6 She

a her own prayers had not. There was an that it was not this sister's duty to earnestness, an assurance of faith in the speak openly, unless she felt moved to tones which strengthened and helped do so from within. This form of conher. As her heart-ascended with it, a version was by no means the most satisdeep peace came down into her soul—a factory to the Praying Band ; but, as peace so pervading that none of the their minister sanctioned it, they felt discord which came after had the bound to accept it. Those who knew slightest power to disturb it. Brother her personally went forth from the Viver, a true Methodist, believed that prayer-meeting and announced to all where the Spirit of God is, there is lib- the Busyville brethren outside that Eierty. Thus, aside from the general rene Vale had “experienced religion, supervision of the prayer-meeting, he and received the blessing ;” but they did not attempt to control the boister- thought it pretty queer that she wouldn't ous eloment around him. Thus the speak. With a feeling of inexpressible meeting did not advance very far before relief Eirene walked forth from the tent men and women were praying, groan- to attend the moruing service in the ing, and singing together. Some were grove. The mode of worship in the groaning for their sins, some praying prayer-meeting had been sincere; she for their companions, others singing believed that, yet she could feel none and shouting because they themselves the less that it was discordant with her felt happy. Among the latter was Tilda feelings, and outraged many of her Stade. She shouted “ Hallelujah ” till ideas of what was harmonious and fit she had “the power," or, in more in- in sacred worship. But the public sertelligible language, swooned from pure vice in the grove seemed a complete physical exhaustion ; falling back, her realization of all that such worship head dropped into Eirene's lap. Eirene should be. Out from their tents came was less alarmed than she would have the great congregation, and took their been if she had not already seen several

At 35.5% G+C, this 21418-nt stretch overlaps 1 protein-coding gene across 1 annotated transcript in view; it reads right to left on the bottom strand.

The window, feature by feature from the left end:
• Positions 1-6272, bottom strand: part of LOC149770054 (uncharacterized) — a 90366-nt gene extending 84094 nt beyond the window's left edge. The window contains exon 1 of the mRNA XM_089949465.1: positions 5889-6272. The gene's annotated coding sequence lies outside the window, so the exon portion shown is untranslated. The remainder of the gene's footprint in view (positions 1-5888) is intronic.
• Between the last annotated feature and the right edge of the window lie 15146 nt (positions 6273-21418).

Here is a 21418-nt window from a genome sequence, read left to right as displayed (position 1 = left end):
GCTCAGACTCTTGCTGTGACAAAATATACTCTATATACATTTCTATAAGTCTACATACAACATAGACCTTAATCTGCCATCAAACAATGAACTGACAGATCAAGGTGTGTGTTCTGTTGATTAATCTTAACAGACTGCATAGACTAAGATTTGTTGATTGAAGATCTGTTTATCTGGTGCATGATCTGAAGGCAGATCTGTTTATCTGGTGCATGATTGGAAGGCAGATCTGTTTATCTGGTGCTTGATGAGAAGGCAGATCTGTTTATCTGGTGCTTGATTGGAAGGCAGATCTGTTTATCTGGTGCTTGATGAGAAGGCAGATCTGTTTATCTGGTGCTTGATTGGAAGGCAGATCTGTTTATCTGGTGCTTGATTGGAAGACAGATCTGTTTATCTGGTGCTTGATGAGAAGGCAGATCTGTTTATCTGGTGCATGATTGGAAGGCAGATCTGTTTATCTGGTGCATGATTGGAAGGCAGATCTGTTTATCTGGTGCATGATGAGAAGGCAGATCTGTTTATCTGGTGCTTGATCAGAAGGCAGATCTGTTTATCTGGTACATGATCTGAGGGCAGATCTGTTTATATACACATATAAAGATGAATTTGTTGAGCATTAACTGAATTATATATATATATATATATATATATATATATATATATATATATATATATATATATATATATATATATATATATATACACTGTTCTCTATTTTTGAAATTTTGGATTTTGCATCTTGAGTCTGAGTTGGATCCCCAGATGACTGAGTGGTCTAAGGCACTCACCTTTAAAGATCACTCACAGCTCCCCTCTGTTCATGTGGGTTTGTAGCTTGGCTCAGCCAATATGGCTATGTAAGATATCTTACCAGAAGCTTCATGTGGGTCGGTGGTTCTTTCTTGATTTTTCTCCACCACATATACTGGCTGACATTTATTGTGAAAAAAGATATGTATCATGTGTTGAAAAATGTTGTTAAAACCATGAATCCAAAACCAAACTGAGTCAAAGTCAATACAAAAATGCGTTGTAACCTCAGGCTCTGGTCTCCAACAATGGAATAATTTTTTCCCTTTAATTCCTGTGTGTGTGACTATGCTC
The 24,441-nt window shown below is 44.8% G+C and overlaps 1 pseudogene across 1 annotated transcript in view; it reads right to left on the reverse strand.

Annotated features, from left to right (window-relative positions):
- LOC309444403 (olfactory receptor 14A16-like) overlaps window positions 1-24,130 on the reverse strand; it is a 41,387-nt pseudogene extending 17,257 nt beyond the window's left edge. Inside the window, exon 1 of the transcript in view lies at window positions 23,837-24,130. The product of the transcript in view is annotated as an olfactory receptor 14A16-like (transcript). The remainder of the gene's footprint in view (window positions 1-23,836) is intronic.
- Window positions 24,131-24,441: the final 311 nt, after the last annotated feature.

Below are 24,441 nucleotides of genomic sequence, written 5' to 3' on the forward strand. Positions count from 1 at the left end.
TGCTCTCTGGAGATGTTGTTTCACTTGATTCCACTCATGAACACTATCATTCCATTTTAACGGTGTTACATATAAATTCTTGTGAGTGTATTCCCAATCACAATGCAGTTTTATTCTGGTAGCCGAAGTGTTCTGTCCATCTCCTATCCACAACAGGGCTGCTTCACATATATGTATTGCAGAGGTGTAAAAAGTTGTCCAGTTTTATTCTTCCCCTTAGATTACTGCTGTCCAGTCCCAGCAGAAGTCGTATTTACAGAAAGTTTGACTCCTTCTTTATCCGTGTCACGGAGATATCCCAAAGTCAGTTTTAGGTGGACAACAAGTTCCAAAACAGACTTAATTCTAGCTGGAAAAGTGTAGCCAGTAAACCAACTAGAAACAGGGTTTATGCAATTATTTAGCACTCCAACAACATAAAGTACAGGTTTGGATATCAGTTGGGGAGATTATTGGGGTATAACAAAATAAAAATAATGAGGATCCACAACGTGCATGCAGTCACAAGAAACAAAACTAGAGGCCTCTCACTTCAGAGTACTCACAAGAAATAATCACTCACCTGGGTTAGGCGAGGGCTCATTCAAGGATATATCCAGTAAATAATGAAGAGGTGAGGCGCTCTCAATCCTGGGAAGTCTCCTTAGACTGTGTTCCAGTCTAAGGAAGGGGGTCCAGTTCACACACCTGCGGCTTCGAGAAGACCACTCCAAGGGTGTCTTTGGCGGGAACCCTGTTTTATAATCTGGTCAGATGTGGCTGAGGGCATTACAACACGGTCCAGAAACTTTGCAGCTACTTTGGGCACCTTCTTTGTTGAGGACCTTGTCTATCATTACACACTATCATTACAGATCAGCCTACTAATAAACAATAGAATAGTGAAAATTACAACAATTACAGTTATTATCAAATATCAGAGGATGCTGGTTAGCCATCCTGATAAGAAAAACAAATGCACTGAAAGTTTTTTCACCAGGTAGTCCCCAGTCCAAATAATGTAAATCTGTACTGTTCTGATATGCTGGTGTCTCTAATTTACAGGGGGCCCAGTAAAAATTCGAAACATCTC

seats in God's sanctuary. His own others drop in the same way. She tried power had reared the columns of this to lift her friend's head, and support it mighty cathedral. Along its high leafwhen Tilda, opening her eyes, uttered woven dome soft winds rippled. In its the piercing cry of “Glory," falling verdurous arches birds sang; from its again; whereupon Eirene let the head mossy floors flowers sent up their praise rest, where it fell, till the meeting in perpetual perfume. When the preachclosed. The brothers and sisters, who er stood up in the rude pulpit beneath had formed themselves into the special two patriarchal elms, and invoked the Praying Band, seeing the peaceful ex- blessing of God on the vast assembly; pression of Eirene's countenance, con

when more than a thousand human voicluded that she had received the bless- ces joined the winds, the birds, and the ing, and at last began to importune her blossoms, singing, to tell what the Lord had done for her

“There seems a voice in every gale, soul. She was beginning to tremble

A tongue in every flower, with something of her first fear and ex

Which tells, O Lord, the wondrous talo

Of thy Almighty power," citement, when Brother Viner again came to her help. He told the Praying Eirene beheld, at last, in its perfect Band that he had conversed with this form, the wonderful charm and devosister, and believed that she had re- tional significance of the Methodist ceived in her heart the witness of the camp-meeting. Holy Spirit, but that they must remem- In the afternoon Brother Viner prcachber that, while the fruits of the Spirited an earnest, dramatic, magnetic ser